WCR PHOTO | RAMON GONZALEZ
One of 8 Oxford Houses in Edmonton that provides housing for people recovering from addiction.
December 23, 2013
WESTERN CATHOLIC REPORTER
The Oxford House Foundation will be the recipient of the No Room in the Inn Christmas offering this year.
The foundation will use the proceeds to renovate and modernize its Edmonton houses for men and women recovering from addictions.
No Room in the Inn is an annual Christmas appeal to Edmonton area churches to help provide safe and affordable housing for those who are homeless or at risk.
Last year the campaign raised $67,000, which was used to help renovate an elder abuse shelter operated by the Seniors Association of Greater Edmonton.
The goal this year is to raise $70,000 to help modernize eight Oxford houses that provide accommodation for about 40 men and women. The houses, located in various neighbourhoods across the city, are older homes that are beginning to show their age.
While residents' rents cover the cost of day-to-day operations and upkeep, extra funds are needed to complete renovations of the houses' kitchens, bathrooms and electrical systems. The anticipated cost of the renovations is $120,000.
Richard Neumann, the men's outreach worker for Oxford House, is elated No Room in the Inn decided to help fund the renovations.
"We have been trying to get funding from the government and everywhere else we can think of so that we can upgrade these houses and make them not only livable but safe for clients, and we have been running into nothing but brick walls," Neumann said.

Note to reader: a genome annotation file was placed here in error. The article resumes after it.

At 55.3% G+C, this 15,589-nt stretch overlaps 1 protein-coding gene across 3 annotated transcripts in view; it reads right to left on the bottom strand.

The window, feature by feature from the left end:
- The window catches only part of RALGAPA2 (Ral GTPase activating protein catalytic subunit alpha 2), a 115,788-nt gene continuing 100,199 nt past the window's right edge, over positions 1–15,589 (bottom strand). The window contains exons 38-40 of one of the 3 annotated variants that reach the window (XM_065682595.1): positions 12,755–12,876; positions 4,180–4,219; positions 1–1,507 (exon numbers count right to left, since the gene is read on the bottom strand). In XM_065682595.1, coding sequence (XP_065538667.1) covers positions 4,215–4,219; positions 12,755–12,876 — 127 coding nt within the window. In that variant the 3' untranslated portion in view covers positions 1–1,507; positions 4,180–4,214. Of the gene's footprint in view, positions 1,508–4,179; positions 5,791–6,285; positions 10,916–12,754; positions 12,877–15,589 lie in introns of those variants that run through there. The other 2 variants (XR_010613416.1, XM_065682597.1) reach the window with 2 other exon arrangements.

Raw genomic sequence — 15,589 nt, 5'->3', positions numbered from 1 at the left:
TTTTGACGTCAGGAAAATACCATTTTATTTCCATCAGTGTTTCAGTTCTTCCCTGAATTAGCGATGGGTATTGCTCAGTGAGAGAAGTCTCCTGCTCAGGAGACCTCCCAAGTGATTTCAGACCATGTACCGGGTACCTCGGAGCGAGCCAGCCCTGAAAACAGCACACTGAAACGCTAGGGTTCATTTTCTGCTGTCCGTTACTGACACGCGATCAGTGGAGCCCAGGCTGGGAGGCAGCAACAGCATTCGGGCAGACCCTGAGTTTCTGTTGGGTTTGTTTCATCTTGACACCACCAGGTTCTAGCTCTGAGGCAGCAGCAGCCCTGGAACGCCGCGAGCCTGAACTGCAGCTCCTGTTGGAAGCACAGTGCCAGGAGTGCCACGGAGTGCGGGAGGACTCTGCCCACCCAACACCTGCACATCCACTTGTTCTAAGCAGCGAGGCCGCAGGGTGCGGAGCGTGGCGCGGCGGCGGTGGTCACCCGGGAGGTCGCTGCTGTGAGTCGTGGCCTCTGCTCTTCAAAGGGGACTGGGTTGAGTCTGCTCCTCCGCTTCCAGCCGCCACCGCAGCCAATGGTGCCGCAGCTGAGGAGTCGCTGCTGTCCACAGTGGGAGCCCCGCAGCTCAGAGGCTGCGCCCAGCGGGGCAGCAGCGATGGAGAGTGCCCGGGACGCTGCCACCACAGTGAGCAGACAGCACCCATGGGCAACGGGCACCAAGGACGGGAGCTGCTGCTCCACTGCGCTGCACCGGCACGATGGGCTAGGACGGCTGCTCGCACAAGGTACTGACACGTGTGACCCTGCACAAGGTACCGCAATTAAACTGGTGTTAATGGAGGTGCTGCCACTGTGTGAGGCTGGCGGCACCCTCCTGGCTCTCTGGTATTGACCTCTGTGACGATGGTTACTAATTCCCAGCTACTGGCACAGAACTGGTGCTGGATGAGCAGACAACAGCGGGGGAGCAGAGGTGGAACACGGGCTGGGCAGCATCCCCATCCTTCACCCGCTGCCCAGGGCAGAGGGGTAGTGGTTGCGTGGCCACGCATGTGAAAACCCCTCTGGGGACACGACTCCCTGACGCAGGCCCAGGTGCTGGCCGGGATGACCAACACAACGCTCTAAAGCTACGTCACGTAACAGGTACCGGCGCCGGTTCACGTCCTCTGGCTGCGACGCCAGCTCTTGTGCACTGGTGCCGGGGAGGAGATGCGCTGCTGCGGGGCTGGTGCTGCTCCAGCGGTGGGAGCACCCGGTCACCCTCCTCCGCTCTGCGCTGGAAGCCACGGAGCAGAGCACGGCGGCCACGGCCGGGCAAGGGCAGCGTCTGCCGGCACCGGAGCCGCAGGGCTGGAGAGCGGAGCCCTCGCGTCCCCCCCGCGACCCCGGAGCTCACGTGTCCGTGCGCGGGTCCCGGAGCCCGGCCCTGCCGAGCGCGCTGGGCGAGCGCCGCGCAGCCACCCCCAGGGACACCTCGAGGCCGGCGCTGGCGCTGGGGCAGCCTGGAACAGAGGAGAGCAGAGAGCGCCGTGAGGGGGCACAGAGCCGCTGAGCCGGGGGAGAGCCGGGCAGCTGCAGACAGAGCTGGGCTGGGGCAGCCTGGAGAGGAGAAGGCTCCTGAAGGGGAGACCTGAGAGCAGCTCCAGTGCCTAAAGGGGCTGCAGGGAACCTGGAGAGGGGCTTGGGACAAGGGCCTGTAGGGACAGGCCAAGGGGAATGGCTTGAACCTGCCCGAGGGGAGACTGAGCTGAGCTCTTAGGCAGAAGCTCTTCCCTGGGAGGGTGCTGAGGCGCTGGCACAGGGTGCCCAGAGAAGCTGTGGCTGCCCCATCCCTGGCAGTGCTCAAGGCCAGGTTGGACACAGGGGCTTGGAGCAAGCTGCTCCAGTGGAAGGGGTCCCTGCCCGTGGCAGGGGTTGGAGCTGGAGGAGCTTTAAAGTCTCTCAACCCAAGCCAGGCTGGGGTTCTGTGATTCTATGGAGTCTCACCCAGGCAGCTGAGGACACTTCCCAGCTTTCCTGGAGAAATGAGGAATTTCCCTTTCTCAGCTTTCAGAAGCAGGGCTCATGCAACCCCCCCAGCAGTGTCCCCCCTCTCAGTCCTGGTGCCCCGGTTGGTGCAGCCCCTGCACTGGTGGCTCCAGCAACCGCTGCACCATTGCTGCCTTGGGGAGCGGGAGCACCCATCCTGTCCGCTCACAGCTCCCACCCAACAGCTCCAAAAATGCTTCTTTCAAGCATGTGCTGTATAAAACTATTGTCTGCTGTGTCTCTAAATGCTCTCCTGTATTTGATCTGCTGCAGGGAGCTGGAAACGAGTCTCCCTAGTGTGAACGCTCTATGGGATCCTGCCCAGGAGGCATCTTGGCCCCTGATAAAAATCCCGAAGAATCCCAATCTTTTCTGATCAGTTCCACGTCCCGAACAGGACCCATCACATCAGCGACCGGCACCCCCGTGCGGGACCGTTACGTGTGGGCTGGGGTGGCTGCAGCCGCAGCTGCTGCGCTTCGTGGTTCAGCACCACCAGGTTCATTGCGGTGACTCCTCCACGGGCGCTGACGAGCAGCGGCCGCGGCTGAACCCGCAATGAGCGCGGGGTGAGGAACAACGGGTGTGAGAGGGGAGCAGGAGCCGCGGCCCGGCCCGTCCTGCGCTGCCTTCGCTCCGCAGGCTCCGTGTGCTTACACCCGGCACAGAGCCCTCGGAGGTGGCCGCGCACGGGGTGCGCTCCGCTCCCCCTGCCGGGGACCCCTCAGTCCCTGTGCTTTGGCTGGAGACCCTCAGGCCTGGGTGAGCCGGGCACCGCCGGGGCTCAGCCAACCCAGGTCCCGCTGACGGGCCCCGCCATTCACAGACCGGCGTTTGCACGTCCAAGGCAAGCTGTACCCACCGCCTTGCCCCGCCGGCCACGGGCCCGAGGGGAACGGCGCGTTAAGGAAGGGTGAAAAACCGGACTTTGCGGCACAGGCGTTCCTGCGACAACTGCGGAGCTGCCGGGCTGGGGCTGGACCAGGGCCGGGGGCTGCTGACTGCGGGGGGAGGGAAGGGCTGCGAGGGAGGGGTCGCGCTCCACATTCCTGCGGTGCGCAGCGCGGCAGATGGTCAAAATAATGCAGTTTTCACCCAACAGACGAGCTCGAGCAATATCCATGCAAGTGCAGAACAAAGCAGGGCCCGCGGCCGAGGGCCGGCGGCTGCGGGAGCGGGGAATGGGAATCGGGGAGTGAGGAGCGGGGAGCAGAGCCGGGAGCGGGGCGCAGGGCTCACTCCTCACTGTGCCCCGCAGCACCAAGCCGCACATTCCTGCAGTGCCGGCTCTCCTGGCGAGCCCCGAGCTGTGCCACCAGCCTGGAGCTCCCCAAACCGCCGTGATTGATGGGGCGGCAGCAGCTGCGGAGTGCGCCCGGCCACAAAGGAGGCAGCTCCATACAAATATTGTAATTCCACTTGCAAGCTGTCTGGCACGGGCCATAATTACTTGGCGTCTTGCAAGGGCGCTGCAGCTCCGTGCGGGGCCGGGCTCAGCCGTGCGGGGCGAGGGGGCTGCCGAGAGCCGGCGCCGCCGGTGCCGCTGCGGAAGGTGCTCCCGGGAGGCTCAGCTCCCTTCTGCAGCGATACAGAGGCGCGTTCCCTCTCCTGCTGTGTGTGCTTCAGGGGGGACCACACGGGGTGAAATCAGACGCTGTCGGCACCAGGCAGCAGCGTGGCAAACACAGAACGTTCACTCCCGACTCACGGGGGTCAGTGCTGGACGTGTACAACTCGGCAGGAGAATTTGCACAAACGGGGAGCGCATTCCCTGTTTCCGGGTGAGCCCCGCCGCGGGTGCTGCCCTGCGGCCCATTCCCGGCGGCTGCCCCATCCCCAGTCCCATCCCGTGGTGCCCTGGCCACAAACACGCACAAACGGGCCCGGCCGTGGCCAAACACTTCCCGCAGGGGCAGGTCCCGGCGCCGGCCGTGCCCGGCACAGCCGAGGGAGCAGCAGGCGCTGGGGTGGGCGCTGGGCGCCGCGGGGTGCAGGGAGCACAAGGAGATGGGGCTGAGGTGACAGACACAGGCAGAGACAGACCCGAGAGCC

"Without the money that they (No Room in the Inn) are going to supply for us, we may have had to shut down two of the houses and that would be 10 people back out on the streets."
Every year for 14 years at Christmas time churches participating in No Room in the Inn have appealed for support for a different housing project.
"This year we chose Oxford House because they do good work," said Bob McKeon, chair of the organizing committee for No Room in the Inn, an ecumenical team.
He described Oxford House as a transition house for people in recovery from alcohol or drug addictions. Residents go to some form of detox before moving into an Oxford House.
"Rather than go back to the situation that led to their problem, they go to a home with a supportive environment where they can begin to make a life transition and that may take a couple of years."
The Oxford houses are fully furnished with all the amenities. Residents go to school or work and can stay for as long as necessary.
The houses are located in suburban neighborhoods away from areas with significant drug and crime activity. Residents take part in looking after the house and do their share of the chores.
About 60 churches from eight denominations, including 15 Catholic churches and organizations, participate in the No Room in the Inn campaign.
"I encourage people to contribute. It's an important part of preventing homelessness. People who are heavily into addictions are at high risk of homelessness," warned McKeon.
"If we can support these people trying to make healthy choices in their lives, it can really make a difference at the end of the day."
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